Then there are books. The final pages of Ulysses reminds me of my aunt's house, near the pool, where I finished it. A section of 1984, where a note that says "I love you" is picked up by Winston Smith, reminds me of the break room at my old library. The part of Grapes of Wrath where the mother is trying to buy hamburger from a cold-hearted store owner reminds me of my current library's parking lot, where I heard this section played in my car. The part in From the Mixed-Up Files of Mrs. Basil E. Frankweiler where the "bologna" clue is discovered, along with a scene in Necroscope where a corpse pops out of a river, reminds me of the couch in my living room.

Memory itself is a changeable thing, and I wonder how many of these memories have been unconsciously manipulated by me. They certainly seem real, like lucid dreams where I have both made love and died, and it felt as real as the memories described. I guess the world that has been created over the years in my mind is the only true thing that I have, since reality, as I know, is filtered through my senses and processed by my brain. As long as I can pull these things back up at will, nothing that I have experienced will be gone. There is something comforting about that, and if death is merely a kind of dream state that just shuts off at the end, the final memory fading away, then I should have no fear of dying.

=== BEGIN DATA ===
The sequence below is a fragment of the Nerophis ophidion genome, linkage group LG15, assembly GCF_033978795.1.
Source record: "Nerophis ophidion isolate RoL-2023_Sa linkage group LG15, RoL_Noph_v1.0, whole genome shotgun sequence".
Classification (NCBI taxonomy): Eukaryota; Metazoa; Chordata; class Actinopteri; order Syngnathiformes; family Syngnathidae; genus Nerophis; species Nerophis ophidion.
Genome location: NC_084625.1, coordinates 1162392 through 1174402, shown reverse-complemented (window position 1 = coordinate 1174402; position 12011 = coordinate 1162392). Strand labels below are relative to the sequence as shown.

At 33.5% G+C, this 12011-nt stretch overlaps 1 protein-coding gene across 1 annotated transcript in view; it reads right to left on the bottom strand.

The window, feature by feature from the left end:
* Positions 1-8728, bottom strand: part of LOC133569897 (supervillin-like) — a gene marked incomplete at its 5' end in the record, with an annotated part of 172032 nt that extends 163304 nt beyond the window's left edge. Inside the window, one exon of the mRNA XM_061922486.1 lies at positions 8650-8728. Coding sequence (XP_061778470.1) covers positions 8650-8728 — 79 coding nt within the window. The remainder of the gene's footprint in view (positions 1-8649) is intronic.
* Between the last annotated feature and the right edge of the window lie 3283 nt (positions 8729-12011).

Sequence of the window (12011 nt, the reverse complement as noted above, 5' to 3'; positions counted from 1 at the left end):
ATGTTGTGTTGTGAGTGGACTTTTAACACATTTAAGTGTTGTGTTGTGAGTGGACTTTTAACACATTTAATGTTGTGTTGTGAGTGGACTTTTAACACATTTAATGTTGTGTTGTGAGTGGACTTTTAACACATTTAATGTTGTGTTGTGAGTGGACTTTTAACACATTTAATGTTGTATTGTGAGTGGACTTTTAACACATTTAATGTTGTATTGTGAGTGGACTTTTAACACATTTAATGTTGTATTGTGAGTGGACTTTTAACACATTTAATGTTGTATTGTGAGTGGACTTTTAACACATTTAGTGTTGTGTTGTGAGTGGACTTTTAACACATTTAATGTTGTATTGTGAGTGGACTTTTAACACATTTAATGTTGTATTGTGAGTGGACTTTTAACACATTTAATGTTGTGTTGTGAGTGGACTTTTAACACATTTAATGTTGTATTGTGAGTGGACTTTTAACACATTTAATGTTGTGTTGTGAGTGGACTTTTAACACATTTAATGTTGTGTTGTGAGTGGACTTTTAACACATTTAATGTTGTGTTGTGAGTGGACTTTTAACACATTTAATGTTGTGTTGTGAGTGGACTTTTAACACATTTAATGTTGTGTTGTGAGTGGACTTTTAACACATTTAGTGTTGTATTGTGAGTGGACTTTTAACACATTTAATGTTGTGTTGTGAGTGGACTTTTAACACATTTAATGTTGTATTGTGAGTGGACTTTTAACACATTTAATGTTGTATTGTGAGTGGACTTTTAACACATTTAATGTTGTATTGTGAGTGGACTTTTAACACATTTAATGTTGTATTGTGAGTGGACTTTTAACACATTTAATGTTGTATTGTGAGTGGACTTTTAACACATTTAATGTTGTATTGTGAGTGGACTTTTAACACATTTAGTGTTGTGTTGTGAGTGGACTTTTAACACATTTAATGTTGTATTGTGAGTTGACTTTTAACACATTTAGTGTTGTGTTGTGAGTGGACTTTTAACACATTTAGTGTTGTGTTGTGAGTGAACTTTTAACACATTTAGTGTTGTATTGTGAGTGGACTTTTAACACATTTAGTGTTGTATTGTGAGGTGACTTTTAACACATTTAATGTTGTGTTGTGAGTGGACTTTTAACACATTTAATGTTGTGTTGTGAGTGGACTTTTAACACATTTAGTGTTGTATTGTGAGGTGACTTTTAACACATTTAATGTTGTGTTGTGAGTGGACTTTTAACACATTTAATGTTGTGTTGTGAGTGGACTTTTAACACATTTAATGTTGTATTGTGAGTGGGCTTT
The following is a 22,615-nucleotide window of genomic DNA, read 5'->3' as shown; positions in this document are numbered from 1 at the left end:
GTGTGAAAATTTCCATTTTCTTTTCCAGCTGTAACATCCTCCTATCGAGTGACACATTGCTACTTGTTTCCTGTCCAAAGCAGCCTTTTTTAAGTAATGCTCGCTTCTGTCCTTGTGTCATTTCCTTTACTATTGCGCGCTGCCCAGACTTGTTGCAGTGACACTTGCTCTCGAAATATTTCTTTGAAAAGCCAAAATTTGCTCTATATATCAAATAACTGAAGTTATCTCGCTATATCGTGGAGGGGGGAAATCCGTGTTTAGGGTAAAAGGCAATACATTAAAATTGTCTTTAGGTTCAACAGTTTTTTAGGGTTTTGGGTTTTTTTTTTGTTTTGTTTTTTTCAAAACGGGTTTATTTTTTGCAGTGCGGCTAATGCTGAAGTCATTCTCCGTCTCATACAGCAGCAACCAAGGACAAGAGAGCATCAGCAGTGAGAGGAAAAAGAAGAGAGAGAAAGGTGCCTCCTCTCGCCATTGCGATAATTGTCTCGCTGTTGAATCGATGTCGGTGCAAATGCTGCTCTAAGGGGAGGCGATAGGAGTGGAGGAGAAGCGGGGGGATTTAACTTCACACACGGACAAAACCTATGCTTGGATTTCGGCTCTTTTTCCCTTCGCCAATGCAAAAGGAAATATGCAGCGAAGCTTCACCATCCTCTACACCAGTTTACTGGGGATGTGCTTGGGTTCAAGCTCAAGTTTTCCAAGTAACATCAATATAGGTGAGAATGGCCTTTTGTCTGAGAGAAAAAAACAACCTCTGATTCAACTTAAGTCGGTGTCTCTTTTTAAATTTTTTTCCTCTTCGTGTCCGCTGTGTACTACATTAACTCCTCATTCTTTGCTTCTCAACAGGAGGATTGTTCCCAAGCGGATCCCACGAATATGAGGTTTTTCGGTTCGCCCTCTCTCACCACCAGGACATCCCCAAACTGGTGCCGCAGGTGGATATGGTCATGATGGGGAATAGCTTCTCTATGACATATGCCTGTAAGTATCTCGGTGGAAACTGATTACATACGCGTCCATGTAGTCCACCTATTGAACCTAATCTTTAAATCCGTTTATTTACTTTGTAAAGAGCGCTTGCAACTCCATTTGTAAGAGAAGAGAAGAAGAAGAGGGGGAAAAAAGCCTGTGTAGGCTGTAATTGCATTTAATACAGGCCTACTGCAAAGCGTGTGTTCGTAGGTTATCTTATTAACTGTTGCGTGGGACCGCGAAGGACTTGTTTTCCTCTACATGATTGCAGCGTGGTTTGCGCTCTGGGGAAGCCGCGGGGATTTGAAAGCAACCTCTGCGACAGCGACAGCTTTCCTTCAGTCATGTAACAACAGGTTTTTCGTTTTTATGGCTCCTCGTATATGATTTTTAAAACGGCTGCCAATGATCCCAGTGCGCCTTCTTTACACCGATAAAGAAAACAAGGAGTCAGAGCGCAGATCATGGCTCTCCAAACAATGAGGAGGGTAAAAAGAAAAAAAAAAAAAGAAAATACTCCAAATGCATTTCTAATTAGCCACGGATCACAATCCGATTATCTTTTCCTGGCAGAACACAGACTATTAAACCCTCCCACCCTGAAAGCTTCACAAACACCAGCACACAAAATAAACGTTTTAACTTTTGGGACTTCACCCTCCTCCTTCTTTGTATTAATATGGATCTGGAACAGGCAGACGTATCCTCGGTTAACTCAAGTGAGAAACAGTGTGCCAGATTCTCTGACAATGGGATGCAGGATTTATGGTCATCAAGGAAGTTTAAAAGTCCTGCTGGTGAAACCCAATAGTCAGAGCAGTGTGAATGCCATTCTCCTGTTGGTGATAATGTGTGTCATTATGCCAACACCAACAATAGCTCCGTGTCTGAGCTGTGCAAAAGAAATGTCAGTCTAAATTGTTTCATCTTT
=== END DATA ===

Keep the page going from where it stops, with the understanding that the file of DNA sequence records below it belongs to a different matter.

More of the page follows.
Tuesday, September 1, 2009

Garfield in Pompeii

I mentioned in my previous blog that I was reading about graffiti in Pompeii. I'm going to share some highlights with you by hopping on an old, dead bandwagon, and putting some of this graffiti into the mouths of Garfield, Jon, and Odie. Unlike many of the folks who do variations on the "fucking with Garfield" theme (Garfield without thought bubbles, Garfield minus Garfield, Random Garfield comic generator, etc.), I actually loved Garfield growing up and have many fond memories attached to this "flabby tabby." Anyhow, I have only un-modified one, leaving the final panel the way it appeared in the original strip. For fun, you can guess the unaltered panel and win nothing.

Here is where you can find all the delightful graffiti: